Participating in a clinical trial may be an option for some families caring for a loved one with GM2 gangliosidosis (Tay-Sachs disease or Sandhoﬀ disease)—including yours.
That’s why we wanted to share information with you about a study being conducted to learn if an investigational therapy called TSHA-101 can help children with Tay-Sachs disease or Sandhoﬀ disease. This will be the ﬁrst time that TSHA-101 is studied in humans.
What will the clinical trial evaluate?
The clinical trial will investigate:
Safety of TSHA-101 in humans
Effectiveness of TSHA-101 in improving survival and symptoms of Tay-Sachs disease and Sandhoff disease
Every qualified child enrolled in the clinical trial will receive TSHA-101, the one-time investigational therapy.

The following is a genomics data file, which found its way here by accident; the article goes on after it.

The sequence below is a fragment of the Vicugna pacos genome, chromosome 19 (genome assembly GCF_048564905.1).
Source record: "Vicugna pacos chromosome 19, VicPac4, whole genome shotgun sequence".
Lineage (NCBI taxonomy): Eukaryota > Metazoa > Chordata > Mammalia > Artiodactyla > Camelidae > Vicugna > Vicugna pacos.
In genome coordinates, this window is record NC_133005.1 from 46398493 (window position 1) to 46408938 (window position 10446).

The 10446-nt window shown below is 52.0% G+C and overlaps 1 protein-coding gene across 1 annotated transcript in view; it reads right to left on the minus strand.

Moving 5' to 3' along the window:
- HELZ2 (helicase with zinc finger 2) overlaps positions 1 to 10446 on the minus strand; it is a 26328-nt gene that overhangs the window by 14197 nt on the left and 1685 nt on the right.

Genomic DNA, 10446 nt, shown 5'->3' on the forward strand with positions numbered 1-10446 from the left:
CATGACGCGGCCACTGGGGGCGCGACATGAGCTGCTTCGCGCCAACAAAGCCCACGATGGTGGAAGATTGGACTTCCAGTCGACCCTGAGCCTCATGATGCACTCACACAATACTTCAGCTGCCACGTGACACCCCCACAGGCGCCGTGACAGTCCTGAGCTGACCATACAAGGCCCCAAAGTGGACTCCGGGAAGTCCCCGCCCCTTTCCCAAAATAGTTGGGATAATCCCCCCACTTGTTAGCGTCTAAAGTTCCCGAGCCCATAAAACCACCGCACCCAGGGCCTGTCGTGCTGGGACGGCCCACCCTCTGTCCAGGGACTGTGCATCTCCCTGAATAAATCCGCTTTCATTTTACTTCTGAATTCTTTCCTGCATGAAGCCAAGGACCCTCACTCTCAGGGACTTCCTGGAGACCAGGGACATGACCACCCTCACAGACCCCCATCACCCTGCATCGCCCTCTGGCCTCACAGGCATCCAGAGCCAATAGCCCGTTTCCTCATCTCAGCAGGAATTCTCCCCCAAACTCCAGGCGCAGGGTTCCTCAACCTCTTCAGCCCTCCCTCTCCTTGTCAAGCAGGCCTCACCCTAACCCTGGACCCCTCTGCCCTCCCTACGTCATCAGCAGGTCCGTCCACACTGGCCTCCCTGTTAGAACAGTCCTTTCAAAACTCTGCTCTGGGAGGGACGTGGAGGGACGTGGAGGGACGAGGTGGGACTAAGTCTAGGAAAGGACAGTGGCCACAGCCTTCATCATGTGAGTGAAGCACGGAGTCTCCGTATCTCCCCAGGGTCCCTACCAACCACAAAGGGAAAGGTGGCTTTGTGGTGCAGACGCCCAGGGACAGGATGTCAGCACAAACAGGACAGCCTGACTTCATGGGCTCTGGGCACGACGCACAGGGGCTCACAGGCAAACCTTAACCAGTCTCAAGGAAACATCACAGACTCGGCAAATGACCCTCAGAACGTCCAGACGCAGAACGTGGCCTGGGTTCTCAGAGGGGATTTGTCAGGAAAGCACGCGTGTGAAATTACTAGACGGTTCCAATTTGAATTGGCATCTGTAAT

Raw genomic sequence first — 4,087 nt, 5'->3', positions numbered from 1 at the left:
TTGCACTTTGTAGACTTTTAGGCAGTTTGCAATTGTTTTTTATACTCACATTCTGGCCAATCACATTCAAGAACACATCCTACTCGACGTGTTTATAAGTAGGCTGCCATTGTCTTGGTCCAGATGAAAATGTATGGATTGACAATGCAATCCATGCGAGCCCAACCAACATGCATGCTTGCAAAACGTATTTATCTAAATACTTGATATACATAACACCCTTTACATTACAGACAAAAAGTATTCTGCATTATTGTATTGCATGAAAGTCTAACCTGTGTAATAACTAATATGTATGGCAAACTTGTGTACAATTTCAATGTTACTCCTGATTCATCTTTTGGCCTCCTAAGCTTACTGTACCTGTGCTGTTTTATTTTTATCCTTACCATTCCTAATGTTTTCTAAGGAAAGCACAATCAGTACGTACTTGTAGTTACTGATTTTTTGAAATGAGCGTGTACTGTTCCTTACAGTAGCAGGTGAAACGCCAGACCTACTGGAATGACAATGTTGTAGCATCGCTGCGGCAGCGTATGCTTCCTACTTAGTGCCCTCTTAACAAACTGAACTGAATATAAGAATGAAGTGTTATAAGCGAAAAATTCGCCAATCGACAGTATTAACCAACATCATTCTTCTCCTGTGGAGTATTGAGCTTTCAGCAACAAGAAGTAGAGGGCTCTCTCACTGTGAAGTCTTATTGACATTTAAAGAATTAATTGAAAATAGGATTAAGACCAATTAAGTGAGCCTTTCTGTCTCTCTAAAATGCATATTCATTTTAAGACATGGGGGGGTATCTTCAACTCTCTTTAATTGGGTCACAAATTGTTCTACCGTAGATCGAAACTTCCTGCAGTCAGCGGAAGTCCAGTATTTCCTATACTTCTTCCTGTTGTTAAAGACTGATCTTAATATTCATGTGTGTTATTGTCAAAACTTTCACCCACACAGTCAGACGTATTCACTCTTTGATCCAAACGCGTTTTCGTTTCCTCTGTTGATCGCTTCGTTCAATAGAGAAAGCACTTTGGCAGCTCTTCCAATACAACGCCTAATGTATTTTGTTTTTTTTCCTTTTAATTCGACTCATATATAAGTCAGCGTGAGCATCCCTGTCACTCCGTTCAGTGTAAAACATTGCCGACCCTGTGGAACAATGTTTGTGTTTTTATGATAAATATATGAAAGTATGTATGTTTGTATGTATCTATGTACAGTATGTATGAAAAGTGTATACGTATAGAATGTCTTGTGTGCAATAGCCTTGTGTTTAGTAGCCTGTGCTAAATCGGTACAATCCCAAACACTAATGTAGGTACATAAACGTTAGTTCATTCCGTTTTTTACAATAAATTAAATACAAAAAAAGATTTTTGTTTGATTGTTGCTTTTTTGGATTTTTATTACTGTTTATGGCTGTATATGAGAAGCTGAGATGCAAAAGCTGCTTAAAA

Who can participate in the clinical trial?
The clinical trial will enroll children who:
Are aged 15 months or younger at the time of dosing
Have been diagnosed with Tay-Sachs disease or Sandhoff disease
The clinical trial team will do assessments and discuss other factors with you to ensure the trial is appropriate for your child.
The trial will enroll children wherever they and their caregivers reside. Clinical trial visits will be conducted in person at Kingston Health Sciences Center at Queen’s University in Kingston, Ontario, Canada.
Who is conducting the clinical trial?
The clinical trial is sponsored and conducted by Queen’s University in Ontario, Canada.
The trial received financial support from the Canadian Glycomics Network (GlycoNet) and from Taysha Gene Therapies, Inc.
Want more information on the clinical trial? Download a brochure to learn more about:
• The risks and benefits of participating in this clinical trial
• What a family can expect to happen during the clinical trial
• The types of assessments your child will receive
• How the therapy is administered